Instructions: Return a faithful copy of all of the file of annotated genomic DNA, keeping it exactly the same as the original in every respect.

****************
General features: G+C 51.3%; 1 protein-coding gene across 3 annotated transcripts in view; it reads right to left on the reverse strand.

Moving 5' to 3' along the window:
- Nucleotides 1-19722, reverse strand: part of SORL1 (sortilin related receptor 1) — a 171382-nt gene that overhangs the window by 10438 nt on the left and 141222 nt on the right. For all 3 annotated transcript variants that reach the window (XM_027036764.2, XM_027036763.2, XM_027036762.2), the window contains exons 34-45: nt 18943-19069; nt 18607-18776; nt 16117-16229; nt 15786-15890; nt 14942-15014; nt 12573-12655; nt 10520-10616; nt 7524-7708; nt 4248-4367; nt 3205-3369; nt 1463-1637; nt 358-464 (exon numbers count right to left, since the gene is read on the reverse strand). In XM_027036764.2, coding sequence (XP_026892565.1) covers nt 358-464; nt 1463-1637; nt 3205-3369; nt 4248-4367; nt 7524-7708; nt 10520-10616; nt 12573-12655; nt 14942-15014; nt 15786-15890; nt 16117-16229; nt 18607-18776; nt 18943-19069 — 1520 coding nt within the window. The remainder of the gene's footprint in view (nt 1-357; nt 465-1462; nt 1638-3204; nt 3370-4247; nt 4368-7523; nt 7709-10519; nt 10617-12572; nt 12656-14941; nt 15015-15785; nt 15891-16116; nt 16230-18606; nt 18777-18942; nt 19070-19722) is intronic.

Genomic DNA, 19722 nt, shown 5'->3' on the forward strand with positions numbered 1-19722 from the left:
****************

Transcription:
General features: G+C 51.3%; 1 protein-coding gene across 3 annotated transcripts in view; it reads right to left on the reverse strand.

Moving 5' to 3' along the window:
- Nucleotides 1-19722, reverse strand: part of SORL1 (sortilin related receptor 1) — a 171382-nt gene that overhangs the window by 10438 nt on the left and 141222 nt on the right. For all 3 annotated transcript variants that reach the window (XM_027036764.2, XM_027036763.2, XM_027036762.2), the window contains exons 34-45: nt 18943-19069; nt 18607-18776; nt 16117-16229; nt 15786-15890; nt 14942-15014; nt 12573-12655; nt 10520-10616; nt 7524-7708; nt 4248-4367; nt 3205-3369; nt 1463-1637; nt 358-464 (exon numbers count right to left, since the gene is read on the reverse strand). In XM_027036764.2, coding sequence (XP_026892565.1) covers nt 358-464; nt 1463-1637; nt 3205-3369; nt 4248-4367; nt 7524-7708; nt 10520-10616; nt 12573-12655; nt 14942-15014; nt 15786-15890; nt 16117-16229; nt 18607-18776; nt 18943-19069 — 1520 coding nt within the window. The remainder of the gene's footprint in view (nt 1-357; nt 465-1462; nt 1638-3204; nt 3370-4247; nt 4368-7523; nt 7709-10519; nt 10617-12572; nt 12656-14941; nt 15015-15785; nt 15891-16116; nt 16230-18606; nt 18777-18942; nt 19070-19722) is intronic.

Genomic DNA, 19722 nt, shown 5'->3' on the forward strand with positions numbered 1-19722 from the left: